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ClassicsOnline Home » BARTOK, B.: Instrumental Music (Songs and Dances of Life) (Popovici, Nas, Ketler)
East European classical folk music for piano or violas
Bartok described folk songs as being perfect miniatures. Telemann said that in listening to a local bagpipe player at a village pub he heard a lifetime's worth of material. Western classical composers have always made extensive use of popular music, and this album delightfully demonstrates some of the ways that folk music can be developed into or provide inspiration for more complex compositions.
The album is divided between solo piano numbers and viola duets. All of the pieces are shorter than 4 minutes. Even so, they cover a range of musical approaches. In general the piano pieces are more highly "classicalized", with the original folkloric material (if any) being fairly hidden. These include four pieces by Liszt, an "Ungarische melodie" by Schubert, a piece by Janacek, and the 10 sections of Series I by Bartok, as well as compositions by lesser known (in the West) composers Martinescu, Comes and Vieru. Other pieces in the piano set (such as Bartok's Stick dance, Martinu's Fairy dance, and Comes' In the village) remain closer to their ethnic heritage. Diana Ketler does a fine job of presenting these diverse musical vignettes, equally at home with lively dance tunes and more contemplative or abstract numbers.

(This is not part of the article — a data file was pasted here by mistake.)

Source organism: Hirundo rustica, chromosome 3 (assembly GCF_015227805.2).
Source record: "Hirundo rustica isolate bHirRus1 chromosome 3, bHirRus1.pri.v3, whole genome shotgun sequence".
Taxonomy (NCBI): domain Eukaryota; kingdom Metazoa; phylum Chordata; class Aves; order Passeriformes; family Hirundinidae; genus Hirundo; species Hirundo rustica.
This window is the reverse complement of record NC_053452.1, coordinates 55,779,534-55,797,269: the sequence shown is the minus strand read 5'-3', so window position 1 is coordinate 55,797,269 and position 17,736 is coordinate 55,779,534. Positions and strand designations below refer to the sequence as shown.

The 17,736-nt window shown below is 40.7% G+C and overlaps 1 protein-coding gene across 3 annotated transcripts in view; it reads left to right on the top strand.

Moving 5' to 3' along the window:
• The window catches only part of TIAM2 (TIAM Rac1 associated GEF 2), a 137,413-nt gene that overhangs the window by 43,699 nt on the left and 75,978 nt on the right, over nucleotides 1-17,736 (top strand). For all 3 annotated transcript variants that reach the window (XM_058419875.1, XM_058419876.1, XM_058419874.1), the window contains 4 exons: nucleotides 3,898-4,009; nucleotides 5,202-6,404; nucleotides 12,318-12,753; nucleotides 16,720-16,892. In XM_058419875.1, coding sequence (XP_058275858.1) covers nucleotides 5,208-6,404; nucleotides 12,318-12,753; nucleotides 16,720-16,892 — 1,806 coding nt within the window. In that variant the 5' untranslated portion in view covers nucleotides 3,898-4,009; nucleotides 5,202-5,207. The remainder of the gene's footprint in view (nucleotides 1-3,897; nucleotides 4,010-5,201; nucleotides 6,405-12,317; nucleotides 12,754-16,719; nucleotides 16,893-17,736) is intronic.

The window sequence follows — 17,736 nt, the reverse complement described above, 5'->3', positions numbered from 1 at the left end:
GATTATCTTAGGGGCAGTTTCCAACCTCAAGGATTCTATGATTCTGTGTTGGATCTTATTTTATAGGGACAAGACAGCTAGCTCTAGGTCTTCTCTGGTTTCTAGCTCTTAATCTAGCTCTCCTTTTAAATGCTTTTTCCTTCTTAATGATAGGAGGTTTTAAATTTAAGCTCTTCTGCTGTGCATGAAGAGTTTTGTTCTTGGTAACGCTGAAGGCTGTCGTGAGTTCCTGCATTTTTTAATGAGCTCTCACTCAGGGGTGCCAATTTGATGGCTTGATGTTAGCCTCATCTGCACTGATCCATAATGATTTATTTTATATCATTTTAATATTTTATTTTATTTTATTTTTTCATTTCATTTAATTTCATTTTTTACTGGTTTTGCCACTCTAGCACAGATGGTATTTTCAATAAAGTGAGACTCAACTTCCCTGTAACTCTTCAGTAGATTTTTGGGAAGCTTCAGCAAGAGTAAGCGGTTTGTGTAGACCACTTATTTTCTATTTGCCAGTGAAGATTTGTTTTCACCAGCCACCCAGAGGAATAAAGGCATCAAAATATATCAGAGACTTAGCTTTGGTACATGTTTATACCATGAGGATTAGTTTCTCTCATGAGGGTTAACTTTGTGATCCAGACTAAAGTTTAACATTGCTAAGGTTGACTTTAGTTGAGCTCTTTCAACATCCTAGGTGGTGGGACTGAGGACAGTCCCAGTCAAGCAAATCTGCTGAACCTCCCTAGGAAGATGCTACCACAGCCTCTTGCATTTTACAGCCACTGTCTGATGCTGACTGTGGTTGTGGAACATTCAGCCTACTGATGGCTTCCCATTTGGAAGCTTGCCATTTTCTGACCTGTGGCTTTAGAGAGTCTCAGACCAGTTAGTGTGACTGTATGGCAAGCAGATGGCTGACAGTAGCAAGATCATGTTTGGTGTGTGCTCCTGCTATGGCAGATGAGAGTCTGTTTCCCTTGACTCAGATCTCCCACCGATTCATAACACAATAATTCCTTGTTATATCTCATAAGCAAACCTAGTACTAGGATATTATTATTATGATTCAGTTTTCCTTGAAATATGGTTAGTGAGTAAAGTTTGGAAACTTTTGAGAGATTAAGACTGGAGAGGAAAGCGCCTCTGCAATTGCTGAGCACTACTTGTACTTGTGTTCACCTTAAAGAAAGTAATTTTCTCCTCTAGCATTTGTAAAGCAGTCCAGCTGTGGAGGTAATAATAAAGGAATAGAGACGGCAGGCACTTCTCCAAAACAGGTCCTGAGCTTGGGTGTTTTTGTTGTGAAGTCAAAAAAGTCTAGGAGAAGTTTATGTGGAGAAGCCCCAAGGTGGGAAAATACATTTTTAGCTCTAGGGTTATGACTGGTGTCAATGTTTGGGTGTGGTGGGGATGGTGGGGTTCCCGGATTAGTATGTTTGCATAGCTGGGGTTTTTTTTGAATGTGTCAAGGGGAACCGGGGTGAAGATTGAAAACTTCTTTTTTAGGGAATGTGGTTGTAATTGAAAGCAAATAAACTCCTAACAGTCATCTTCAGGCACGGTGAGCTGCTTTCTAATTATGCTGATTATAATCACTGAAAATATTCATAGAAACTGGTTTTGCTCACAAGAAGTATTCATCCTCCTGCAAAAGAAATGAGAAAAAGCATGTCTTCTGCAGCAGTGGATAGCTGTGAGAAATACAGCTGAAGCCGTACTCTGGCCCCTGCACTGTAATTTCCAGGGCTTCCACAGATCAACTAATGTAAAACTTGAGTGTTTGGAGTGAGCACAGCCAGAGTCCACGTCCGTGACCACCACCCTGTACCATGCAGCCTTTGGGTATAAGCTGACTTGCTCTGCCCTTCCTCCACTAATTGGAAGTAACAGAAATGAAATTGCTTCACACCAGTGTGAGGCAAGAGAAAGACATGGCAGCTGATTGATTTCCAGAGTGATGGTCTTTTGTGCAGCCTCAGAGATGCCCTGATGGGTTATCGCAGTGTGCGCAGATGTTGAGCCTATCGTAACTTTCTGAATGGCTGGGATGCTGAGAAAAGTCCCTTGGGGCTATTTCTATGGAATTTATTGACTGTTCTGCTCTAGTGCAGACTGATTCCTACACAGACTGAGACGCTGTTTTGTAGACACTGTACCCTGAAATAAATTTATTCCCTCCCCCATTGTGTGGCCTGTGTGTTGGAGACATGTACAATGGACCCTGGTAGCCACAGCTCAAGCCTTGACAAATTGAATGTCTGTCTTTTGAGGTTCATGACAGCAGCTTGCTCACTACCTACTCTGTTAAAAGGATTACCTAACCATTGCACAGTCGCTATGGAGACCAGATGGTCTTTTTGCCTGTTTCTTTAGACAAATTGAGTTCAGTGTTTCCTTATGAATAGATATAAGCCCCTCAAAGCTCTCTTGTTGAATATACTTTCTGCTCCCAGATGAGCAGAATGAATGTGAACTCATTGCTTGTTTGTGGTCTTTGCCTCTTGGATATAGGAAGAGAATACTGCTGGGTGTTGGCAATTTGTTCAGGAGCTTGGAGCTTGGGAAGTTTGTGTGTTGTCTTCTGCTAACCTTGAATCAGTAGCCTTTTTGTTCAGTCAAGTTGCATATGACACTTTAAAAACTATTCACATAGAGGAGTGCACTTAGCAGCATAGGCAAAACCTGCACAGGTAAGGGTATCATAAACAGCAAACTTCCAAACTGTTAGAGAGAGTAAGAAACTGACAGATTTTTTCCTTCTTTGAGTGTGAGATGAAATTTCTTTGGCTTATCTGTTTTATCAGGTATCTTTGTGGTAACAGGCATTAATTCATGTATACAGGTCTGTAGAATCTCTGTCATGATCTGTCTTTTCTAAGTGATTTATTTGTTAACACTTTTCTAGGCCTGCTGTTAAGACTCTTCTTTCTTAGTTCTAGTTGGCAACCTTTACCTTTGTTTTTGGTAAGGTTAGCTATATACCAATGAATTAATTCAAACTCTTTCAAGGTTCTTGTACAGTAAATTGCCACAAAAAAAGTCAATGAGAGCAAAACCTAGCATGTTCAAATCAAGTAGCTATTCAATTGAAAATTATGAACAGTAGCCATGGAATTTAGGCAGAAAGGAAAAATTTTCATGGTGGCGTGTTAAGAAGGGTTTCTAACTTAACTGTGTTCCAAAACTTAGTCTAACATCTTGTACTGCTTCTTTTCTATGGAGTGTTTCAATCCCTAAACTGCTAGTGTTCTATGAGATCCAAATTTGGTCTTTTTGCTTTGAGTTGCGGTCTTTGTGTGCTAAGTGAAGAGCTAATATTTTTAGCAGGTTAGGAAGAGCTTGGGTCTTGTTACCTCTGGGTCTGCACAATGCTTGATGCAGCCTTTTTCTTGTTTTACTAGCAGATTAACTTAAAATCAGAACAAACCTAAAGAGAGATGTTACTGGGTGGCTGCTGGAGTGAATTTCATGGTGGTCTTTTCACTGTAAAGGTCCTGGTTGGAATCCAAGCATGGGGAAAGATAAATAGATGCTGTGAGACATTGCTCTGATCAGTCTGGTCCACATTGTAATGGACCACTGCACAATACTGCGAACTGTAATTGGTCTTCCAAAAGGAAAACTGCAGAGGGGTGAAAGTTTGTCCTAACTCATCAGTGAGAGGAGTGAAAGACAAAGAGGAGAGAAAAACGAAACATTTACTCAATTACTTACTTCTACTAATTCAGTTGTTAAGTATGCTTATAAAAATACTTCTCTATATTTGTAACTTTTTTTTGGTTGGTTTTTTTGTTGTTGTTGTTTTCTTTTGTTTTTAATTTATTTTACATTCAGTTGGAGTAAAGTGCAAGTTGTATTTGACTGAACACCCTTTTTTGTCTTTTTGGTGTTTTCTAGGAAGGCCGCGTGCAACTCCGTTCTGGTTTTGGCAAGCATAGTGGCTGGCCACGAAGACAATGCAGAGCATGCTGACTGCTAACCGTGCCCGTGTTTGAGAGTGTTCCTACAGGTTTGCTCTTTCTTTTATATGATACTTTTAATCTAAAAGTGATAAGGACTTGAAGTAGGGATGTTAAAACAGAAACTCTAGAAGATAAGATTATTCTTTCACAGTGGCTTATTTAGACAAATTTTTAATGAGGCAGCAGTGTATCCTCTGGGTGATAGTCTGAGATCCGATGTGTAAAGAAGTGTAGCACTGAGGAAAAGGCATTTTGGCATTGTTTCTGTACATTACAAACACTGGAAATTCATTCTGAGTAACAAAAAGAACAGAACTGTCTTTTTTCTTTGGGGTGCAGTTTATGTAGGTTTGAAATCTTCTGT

All but one of the viola duets are adapted from Bartok's 44 violin duos. These are short pieces directly based on traditional folk tunes, which Bartok adapted using various musical techniques to create unusual harmonies and a fantastic "modern" sound. They are idiosyncratic, no single theory can easily explain the composer's choices. Bartok's son Peter created a set of viola transcriptions, although it is not noted whether these are the ones employed in this album. The violists Razvan Popovici and Christian Nas make a valiant attempt at these duets. However, because they were originally written for violins there are some intrinsic problems for violas. The faster pieces fare well, but the slower numbers tend to drag, and although the recording quality is excellent, the lower registers of the violas don't quite capture the immediacy of folk music. The duets themselves are wonderful, and for an aficionado these viola versions are intriguing to compare with the violin originals, but the violas are probably not the best way to hear these pieces for the first time. Several recordings for violins as written are available. The violas do particularly well with Ligeti's Balada si joc (Ballad and Dance).more....
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